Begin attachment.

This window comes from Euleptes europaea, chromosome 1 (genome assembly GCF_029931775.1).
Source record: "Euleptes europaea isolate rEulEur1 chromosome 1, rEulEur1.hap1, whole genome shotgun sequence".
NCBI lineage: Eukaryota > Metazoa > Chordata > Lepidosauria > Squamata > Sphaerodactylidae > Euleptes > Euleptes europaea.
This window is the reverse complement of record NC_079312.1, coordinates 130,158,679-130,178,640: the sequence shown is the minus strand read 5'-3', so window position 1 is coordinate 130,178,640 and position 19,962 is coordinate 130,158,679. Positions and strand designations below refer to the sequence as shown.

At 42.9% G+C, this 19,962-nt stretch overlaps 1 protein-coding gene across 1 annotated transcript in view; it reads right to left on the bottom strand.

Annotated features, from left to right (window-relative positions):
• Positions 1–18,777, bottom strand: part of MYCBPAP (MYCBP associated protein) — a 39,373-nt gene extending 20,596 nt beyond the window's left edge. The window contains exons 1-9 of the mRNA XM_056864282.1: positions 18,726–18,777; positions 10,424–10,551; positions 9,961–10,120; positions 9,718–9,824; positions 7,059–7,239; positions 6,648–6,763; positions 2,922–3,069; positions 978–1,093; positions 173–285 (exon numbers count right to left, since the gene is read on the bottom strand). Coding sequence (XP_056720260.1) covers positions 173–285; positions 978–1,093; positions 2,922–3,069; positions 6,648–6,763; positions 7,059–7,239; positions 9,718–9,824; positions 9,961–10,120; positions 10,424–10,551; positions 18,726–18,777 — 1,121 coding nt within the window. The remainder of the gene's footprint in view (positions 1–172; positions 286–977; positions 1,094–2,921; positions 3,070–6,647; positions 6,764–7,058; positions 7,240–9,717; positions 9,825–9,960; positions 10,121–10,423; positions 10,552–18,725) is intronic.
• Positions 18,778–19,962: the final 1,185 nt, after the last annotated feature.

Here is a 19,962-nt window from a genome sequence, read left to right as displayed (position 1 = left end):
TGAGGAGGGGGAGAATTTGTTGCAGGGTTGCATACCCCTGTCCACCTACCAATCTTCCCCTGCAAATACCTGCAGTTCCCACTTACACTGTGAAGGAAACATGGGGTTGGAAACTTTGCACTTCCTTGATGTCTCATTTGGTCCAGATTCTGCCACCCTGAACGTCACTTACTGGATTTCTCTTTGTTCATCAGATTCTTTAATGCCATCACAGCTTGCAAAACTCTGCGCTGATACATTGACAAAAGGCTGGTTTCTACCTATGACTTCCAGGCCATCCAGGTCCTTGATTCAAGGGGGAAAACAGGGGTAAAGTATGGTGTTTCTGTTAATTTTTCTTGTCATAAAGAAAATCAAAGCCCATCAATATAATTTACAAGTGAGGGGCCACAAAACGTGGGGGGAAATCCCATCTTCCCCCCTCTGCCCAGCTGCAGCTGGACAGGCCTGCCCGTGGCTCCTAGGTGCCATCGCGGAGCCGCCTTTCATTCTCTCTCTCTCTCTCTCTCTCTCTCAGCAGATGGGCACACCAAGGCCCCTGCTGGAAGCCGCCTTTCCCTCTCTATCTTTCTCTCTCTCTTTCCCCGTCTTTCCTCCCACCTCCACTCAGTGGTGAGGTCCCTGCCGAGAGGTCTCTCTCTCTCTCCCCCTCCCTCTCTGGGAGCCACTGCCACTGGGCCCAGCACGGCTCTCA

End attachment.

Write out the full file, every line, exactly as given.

This window comes from Euleptes europaea, chromosome 1 (genome assembly GCF_029931775.1).
Source record: "Euleptes europaea isolate rEulEur1 chromosome 1, rEulEur1.hap1, whole genome shotgun sequence".
NCBI lineage: Eukaryota > Metazoa > Chordata > Lepidosauria > Squamata > Sphaerodactylidae > Euleptes > Euleptes europaea.
This window is the reverse complement of record NC_079312.1, coordinates 130,158,679-130,178,640: the sequence shown is the minus strand read 5'-3', so window position 1 is coordinate 130,178,640 and position 19,962 is coordinate 130,158,679. Positions and strand designations below refer to the sequence as shown.

At 42.9% G+C, this 19,962-nt stretch overlaps 1 protein-coding gene across 1 annotated transcript in view; it reads right to left on the bottom strand.

Annotated features, from left to right (window-relative positions):
• Positions 1–18,777, bottom strand: part of MYCBPAP (MYCBP associated protein) — a 39,373-nt gene extending 20,596 nt beyond the window's left edge. The window contains exons 1-9 of the mRNA XM_056864282.1: positions 18,726–18,777; positions 10,424–10,551; positions 9,961–10,120; positions 9,718–9,824; positions 7,059–7,239; positions 6,648–6,763; positions 2,922–3,069; positions 978–1,093; positions 173–285 (exon numbers count right to left, since the gene is read on the bottom strand). Coding sequence (XP_056720260.1) covers positions 173–285; positions 978–1,093; positions 2,922–3,069; positions 6,648–6,763; positions 7,059–7,239; positions 9,718–9,824; positions 9,961–10,120; positions 10,424–10,551; positions 18,726–18,777 — 1,121 coding nt within the window. The remainder of the gene's footprint in view (positions 1–172; positions 286–977; positions 1,094–2,921; positions 3,070–6,647; positions 6,764–7,058; positions 7,240–9,717; positions 9,825–9,960; positions 10,121–10,423; positions 10,552–18,725) is intronic.
• Positions 18,778–19,962: the final 1,185 nt, after the last annotated feature.

Here is a 19,962-nt window from a genome sequence, read left to right as displayed (position 1 = left end):
TGAGGAGGGGGAGAATTTGTTGCAGGGTTGCATACCCCTGTCCACCTACCAATCTTCCCCTGCAAATACCTGCAGTTCCCACTTACACTGTGAAGGAAACATGGGGTTGGAAACTTTGCACTTCCTTGATGTCTCATTTGGTCCAGATTCTGCCACCCTGAACGTCACTTACTGGATTTCTCTTTGTTCATCAGATTCTTTAATGCCATCACAGCTTGCAAAACTCTGCGCTGATACATTGACAAAAGGCTGGTTTCTACCTATGACTTCCAGGCCATCCAGGTCCTTGATTCAAGGGGGAAAACAGGGGTAAAGTATGGTGTTTCTGTTAATTTTTCTTGTCATAAAGAAAATCAAAGCCCATCAATATAATTTACAAGTGAGGGGCCACAAAACGTGGGGGGAAATCCCATCTTCCCCCCTCTGCCCAGCTGCAGCTGGACAGGCCTGCCCGTGGCTCCTAGGTGCCATCGCGGAGCCGCCTTTCATTCTCTCTCTCTCTCTCTCTCTCTCTCAGCAGATGGGCACACCAAGGCCCCTGCTGGAAGCCGCCTTTCCCTCTCTATCTTTCTCTCTCTCTTTCCCCGTCTTTCCTCCCACCTCCACTCAGTGGTGAGGTCCCTGCCGAGAGGTCTCTCTCTCTCTCCCCCTCCCTCTCTGGGAGCCACTGCCACTGGGCCCAGCACGGCTCTCA